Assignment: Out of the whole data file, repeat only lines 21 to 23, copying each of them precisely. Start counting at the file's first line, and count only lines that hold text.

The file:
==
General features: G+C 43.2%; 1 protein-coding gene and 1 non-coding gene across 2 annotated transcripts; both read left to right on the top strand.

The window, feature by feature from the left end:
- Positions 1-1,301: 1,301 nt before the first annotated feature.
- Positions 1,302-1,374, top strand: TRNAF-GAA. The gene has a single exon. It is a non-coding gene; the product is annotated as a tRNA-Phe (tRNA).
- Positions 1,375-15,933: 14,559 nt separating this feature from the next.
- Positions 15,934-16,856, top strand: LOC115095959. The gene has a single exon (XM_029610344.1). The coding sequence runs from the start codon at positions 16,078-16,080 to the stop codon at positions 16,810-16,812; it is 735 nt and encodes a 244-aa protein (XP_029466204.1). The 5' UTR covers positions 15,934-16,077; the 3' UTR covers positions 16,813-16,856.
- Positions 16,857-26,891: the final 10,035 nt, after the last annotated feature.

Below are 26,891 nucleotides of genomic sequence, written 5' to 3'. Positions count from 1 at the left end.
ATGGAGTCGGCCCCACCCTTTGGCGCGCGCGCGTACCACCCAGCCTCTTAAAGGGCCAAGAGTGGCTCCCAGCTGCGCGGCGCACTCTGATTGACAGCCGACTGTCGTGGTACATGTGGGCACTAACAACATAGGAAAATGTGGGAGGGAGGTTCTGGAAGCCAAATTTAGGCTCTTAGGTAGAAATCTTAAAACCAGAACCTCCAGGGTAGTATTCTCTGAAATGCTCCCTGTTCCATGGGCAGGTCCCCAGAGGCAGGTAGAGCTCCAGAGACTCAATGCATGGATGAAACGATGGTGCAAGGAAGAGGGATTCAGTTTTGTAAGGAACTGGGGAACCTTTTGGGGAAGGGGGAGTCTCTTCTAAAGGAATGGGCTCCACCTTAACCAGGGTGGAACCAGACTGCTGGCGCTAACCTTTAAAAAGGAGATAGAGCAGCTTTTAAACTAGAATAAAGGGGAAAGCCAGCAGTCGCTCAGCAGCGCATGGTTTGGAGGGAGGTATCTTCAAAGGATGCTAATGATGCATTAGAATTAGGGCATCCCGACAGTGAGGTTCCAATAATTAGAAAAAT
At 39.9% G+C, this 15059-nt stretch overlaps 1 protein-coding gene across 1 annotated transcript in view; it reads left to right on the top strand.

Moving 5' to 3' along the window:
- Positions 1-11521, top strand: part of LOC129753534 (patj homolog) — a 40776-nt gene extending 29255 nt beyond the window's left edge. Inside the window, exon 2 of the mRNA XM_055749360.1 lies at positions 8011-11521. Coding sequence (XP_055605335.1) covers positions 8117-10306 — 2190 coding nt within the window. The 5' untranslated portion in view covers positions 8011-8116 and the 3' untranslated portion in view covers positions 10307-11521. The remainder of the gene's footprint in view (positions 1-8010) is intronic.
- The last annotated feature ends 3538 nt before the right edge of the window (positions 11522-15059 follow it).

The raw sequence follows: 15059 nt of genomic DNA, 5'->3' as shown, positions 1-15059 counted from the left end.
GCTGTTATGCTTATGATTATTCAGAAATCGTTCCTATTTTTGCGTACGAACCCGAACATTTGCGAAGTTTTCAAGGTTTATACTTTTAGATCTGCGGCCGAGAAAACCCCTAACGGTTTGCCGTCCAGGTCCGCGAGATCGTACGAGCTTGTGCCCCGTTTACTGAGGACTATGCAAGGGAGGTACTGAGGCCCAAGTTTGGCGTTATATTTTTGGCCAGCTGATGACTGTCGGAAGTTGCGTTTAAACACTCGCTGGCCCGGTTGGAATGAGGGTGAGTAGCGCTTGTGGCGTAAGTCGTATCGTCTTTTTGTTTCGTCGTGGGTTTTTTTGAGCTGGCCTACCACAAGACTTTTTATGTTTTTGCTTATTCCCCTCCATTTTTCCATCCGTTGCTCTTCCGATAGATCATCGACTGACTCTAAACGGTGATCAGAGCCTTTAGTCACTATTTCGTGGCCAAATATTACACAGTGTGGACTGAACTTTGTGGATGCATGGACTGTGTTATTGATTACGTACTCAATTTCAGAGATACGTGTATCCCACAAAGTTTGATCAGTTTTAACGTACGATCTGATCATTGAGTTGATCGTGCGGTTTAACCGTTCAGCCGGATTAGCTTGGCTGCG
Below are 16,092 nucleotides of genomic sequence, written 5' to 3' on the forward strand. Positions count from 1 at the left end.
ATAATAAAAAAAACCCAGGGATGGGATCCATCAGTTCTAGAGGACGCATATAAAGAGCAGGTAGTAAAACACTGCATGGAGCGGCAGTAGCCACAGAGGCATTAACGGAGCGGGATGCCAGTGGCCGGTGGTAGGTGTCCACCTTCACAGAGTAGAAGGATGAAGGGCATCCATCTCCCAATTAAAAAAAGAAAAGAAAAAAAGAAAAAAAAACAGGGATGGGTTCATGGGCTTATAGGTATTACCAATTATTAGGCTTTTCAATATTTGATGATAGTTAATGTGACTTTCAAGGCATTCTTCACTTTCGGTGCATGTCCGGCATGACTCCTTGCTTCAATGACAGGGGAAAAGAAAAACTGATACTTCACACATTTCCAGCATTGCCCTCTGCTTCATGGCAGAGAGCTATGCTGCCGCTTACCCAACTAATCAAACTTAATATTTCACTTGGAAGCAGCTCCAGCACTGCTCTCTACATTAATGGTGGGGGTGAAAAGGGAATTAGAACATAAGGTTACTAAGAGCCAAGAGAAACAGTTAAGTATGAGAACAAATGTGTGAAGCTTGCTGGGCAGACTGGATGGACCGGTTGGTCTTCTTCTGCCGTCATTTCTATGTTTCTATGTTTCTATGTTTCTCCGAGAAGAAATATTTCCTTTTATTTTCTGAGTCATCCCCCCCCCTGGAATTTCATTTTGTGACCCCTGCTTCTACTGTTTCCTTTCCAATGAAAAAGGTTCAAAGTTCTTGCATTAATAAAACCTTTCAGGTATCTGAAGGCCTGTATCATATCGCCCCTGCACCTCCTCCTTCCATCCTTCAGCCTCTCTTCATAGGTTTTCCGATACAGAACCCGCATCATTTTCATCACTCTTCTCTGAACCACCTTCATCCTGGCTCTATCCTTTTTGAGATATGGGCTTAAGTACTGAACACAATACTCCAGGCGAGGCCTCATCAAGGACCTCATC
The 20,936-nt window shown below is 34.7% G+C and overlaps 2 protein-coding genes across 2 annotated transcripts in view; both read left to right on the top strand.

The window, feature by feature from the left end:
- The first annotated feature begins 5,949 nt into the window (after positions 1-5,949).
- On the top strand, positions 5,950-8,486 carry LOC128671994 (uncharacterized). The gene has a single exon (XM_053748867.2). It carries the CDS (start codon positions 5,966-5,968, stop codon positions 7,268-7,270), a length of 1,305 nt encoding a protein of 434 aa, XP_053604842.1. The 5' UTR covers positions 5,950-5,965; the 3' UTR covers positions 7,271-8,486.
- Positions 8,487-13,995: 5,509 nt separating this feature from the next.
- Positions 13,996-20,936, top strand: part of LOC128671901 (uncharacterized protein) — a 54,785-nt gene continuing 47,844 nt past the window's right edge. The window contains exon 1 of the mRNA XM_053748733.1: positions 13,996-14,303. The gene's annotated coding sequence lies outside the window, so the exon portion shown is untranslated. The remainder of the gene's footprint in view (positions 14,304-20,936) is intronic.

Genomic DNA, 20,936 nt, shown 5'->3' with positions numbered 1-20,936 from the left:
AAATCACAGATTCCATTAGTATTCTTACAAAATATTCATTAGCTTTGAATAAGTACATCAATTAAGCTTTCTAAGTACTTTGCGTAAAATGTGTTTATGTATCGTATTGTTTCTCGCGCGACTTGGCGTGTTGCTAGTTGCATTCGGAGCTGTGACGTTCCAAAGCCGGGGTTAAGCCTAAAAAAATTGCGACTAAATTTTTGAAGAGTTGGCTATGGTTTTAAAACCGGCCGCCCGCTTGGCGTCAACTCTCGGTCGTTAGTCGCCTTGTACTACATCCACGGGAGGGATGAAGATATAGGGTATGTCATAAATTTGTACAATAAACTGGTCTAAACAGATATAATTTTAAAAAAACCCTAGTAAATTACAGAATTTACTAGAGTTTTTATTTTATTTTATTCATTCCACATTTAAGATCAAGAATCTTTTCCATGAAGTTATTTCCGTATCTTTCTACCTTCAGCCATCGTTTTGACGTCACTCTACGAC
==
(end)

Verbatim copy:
- On the top strand, positions 5,950-8,486 carry LOC128671994 (uncharacterized). The gene has a single exon (XM_053748867.2). It carries the CDS (start codon positions 5,966-5,968, stop codon positions 7,268-7,270), a length of 1,305 nt encoding a protein of 434 aa, XP_053604842.1. The 5' UTR covers positions 5,950-5,965; the 3' UTR covers positions 7,271-8,486.
- Positions 8,487-13,995: 5,509 nt separating this feature from the next.
- Positions 13,996-20,936, top strand: part of LOC128671901 (uncharacterized protein) — a 54,785-nt gene continuing 47,844 nt past the window's right edge. The window contains exon 1 of the mRNA XM_053748733.1: positions 13,996-14,303. The gene's annotated coding sequence lies outside the window, so the exon portion shown is untranslated. The remainder of the gene's footprint in view (positions 14,304-20,936) is intronic.